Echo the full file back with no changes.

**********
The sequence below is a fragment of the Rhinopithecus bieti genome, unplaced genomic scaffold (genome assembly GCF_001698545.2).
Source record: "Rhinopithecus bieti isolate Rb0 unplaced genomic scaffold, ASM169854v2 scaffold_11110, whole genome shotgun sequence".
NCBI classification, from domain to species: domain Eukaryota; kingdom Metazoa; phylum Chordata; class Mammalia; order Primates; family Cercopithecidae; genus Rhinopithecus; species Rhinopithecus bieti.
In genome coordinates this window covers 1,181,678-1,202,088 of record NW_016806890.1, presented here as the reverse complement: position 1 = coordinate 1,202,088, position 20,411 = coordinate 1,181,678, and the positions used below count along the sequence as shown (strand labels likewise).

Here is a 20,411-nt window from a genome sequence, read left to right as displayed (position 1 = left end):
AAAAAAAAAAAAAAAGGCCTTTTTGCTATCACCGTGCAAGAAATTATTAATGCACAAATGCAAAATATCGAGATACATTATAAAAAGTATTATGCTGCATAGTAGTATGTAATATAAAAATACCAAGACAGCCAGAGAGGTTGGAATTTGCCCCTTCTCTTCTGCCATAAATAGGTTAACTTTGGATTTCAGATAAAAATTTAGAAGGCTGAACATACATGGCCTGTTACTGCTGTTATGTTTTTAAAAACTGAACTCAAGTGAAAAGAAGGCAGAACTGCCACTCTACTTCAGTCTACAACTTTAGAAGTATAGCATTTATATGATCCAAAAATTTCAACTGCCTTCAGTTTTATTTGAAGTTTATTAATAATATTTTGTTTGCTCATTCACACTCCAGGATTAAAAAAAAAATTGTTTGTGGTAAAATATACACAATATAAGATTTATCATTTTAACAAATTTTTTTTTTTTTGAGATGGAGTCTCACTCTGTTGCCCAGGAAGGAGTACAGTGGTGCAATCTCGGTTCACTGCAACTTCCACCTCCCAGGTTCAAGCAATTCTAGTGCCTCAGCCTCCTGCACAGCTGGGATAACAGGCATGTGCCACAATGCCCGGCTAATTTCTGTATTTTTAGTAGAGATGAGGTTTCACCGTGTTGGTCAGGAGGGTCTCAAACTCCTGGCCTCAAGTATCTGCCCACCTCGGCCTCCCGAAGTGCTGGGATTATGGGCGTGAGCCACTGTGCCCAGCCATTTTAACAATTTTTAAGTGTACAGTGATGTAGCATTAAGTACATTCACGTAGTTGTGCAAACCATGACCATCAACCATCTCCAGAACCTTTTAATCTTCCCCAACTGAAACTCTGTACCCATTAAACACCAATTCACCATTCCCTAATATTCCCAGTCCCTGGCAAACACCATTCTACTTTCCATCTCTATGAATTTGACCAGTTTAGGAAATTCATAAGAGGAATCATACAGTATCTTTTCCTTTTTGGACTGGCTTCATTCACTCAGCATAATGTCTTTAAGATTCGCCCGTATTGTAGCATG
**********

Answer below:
The sequence below is a fragment of the Rhinopithecus bieti genome, unplaced genomic scaffold (genome assembly GCF_001698545.2).
Source record: "Rhinopithecus bieti isolate Rb0 unplaced genomic scaffold, ASM169854v2 scaffold_11110, whole genome shotgun sequence".
NCBI classification, from domain to species: domain Eukaryota; kingdom Metazoa; phylum Chordata; class Mammalia; order Primates; family Cercopithecidae; genus Rhinopithecus; species Rhinopithecus bieti.
In genome coordinates this window covers 1,181,678-1,202,088 of record NW_016806890.1, presented here as the reverse complement: position 1 = coordinate 1,202,088, position 20,411 = coordinate 1,181,678, and the positions used below count along the sequence as shown (strand labels likewise).

Here is a 20,411-nt window from a genome sequence, read left to right as displayed (position 1 = left end):
AAAAAAAAAAAAAAAGGCCTTTTTGCTATCACCGTGCAAGAAATTATTAATGCACAAATGCAAAATATCGAGATACATTATAAAAAGTATTATGCTGCATAGTAGTATGTAATATAAAAATACCAAGACAGCCAGAGAGGTTGGAATTTGCCCCTTCTCTTCTGCCATAAATAGGTTAACTTTGGATTTCAGATAAAAATTTAGAAGGCTGAACATACATGGCCTGTTACTGCTGTTATGTTTTTAAAAACTGAACTCAAGTGAAAAGAAGGCAGAACTGCCACTCTACTTCAGTCTACAACTTTAGAAGTATAGCATTTATATGATCCAAAAATTTCAACTGCCTTCAGTTTTATTTGAAGTTTATTAATAATATTTTGTTTGCTCATTCACACTCCAGGATTAAAAAAAAAATTGTTTGTGGTAAAATATACACAATATAAGATTTATCATTTTAACAAATTTTTTTTTTTTTGAGATGGAGTCTCACTCTGTTGCCCAGGAAGGAGTACAGTGGTGCAATCTCGGTTCACTGCAACTTCCACCTCCCAGGTTCAAGCAATTCTAGTGCCTCAGCCTCCTGCACAGCTGGGATAACAGGCATGTGCCACAATGCCCGGCTAATTTCTGTATTTTTAGTAGAGATGAGGTTTCACCGTGTTGGTCAGGAGGGTCTCAAACTCCTGGCCTCAAGTATCTGCCCACCTCGGCCTCCCGAAGTGCTGGGATTATGGGCGTGAGCCACTGTGCCCAGCCATTTTAACAATTTTTAAGTGTACAGTGATGTAGCATTAAGTACATTCACGTAGTTGTGCAAACCATGACCATCAACCATCTCCAGAACCTTTTAATCTTCCCCAACTGAAACTCTGTACCCATTAAACACCAATTCACCATTCCCTAATATTCCCAGTCCCTGGCAAACACCATTCTACTTTCCATCTCTATGAATTTGACCAGTTTAGGAAATTCATAAGAGGAATCATACAGTATCTTTTCCTTTTTGGACTGGCTTCATTCACTCAGCATAATGTCTTTAAGATTCGCCCGTATTGTAGCATG